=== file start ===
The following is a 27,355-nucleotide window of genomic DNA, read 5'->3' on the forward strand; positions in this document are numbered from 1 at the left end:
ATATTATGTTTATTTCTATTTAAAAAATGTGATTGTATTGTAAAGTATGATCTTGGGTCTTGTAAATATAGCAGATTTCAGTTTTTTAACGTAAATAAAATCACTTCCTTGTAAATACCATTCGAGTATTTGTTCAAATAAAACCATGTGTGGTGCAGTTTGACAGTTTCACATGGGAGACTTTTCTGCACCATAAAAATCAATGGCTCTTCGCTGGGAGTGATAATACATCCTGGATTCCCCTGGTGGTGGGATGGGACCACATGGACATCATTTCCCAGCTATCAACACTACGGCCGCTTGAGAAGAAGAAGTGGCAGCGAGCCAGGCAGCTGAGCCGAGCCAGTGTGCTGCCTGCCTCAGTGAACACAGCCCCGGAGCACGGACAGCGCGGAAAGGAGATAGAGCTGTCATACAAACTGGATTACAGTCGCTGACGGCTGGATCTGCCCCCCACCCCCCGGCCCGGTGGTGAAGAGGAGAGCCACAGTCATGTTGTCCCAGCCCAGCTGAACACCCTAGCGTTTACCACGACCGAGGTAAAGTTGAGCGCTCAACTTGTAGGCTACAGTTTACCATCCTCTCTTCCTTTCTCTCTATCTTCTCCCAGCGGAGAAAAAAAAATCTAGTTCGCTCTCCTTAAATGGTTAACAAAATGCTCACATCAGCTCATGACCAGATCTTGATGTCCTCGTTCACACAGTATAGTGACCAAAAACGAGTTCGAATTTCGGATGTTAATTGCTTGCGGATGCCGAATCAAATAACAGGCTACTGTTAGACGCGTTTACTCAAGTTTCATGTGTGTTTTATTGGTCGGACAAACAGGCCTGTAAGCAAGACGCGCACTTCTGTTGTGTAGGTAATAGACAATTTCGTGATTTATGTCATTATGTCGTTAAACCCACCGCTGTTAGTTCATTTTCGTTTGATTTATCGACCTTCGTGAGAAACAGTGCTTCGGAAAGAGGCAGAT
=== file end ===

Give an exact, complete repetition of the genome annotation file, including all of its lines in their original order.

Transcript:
The following is a 27,355-nucleotide window of genomic DNA, read 5'->3' on the forward strand; positions in this document are numbered from 1 at the left end:
ATATTATGTTTATTTCTATTTAAAAAATGTGATTGTATTGTAAAGTATGATCTTGGGTCTTGTAAATATAGCAGATTTCAGTTTTTTAACGTAAATAAAATCACTTCCTTGTAAATACCATTCGAGTATTTGTTCAAATAAAACCATGTGTGGTGCAGTTTGACAGTTTCACATGGGAGACTTTTCTGCACCATAAAAATCAATGGCTCTTCGCTGGGAGTGATAATACATCCTGGATTCCCCTGGTGGTGGGATGGGACCACATGGACATCATTTCCCAGCTATCAACACTACGGCCGCTTGAGAAGAAGAAGTGGCAGCGAGCCAGGCAGCTGAGCCGAGCCAGTGTGCTGCCTGCCTCAGTGAACACAGCCCCGGAGCACGGACAGCGCGGAAAGGAGATAGAGCTGTCATACAAACTGGATTACAGTCGCTGACGGCTGGATCTGCCCCCCACCCCCCGGCCCGGTGGTGAAGAGGAGAGCCACAGTCATGTTGTCCCAGCCCAGCTGAACACCCTAGCGTTTACCACGACCGAGGTAAAGTTGAGCGCTCAACTTGTAGGCTACAGTTTACCATCCTCTCTTCCTTTCTCTCTATCTTCTCCCAGCGGAGAAAAAAAAATCTAGTTCGCTCTCCTTAAATGGTTAACAAAATGCTCACATCAGCTCATGACCAGATCTTGATGTCCTCGTTCACACAGTATAGTGACCAAAAACGAGTTCGAATTTCGGATGTTAATTGCTTGCGGATGCCGAATCAAATAACAGGCTACTGTTAGACGCGTTTACTCAAGTTTCATGTGTGTTTTATTGGTCGGACAAACAGGCCTGTAAGCAAGACGCGCACTTCTGTTGTGTAGGTAATAGACAATTTCGTGATTTATGTCATTATGTCGTTAAACCCACCGCTGTTAGTTCATTTTCGTTTGATTTATCGACCTTCGTGAGAAACAGTGCTTCGGAAAGAGGCAGAT